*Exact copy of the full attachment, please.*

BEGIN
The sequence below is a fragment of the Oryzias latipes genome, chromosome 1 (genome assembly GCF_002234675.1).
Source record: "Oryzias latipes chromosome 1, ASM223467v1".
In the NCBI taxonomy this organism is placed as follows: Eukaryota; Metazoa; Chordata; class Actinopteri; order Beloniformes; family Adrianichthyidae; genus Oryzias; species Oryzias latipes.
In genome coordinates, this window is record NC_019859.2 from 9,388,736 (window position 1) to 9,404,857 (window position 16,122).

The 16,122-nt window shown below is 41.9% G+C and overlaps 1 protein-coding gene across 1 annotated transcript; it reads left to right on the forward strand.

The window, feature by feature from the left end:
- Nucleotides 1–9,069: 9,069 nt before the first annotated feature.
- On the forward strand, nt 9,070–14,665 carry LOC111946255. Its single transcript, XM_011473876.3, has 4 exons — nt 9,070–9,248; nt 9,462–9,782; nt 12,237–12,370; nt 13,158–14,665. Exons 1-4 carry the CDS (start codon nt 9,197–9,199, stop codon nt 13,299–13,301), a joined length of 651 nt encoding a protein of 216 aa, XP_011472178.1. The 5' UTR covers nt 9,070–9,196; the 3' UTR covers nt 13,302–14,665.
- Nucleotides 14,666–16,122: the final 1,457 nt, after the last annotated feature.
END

The sequence below is a fragment of the Oryzias latipes genome, chromosome 1 (genome assembly GCF_002234675.1).
Source record: "Oryzias latipes chromosome 1, ASM223467v1".
In the NCBI taxonomy this organism is placed as follows: Eukaryota; Metazoa; Chordata; class Actinopteri; order Beloniformes; family Adrianichthyidae; genus Oryzias; species Oryzias latipes.
In genome coordinates, this window is record NC_019859.2 from 9,388,736 (window position 1) to 9,404,857 (window position 16,122).

The 16,122-nt window shown below is 41.9% G+C and overlaps 1 protein-coding gene across 1 annotated transcript; it reads left to right on the forward strand.

The window, feature by feature from the left end:
- Nucleotides 1–9,069: 9,069 nt before the first annotated feature.
- On the forward strand, nt 9,070–14,665 carry LOC111946255. Its single transcript, XM_011473876.3, has 4 exons — nt 9,070–9,248; nt 9,462–9,782; nt 12,237–12,370; nt 13,158–14,665. Exons 1-4 carry the CDS (start codon nt 9,197–9,199, stop codon nt 13,299–13,301), a joined length of 651 nt encoding a protein of 216 aa, XP_011472178.1. The 5' UTR covers nt 9,070–9,196; the 3' UTR covers nt 13,302–14,665.
- Nucleotides 14,666–16,122: the final 1,457 nt, after the last annotated feature.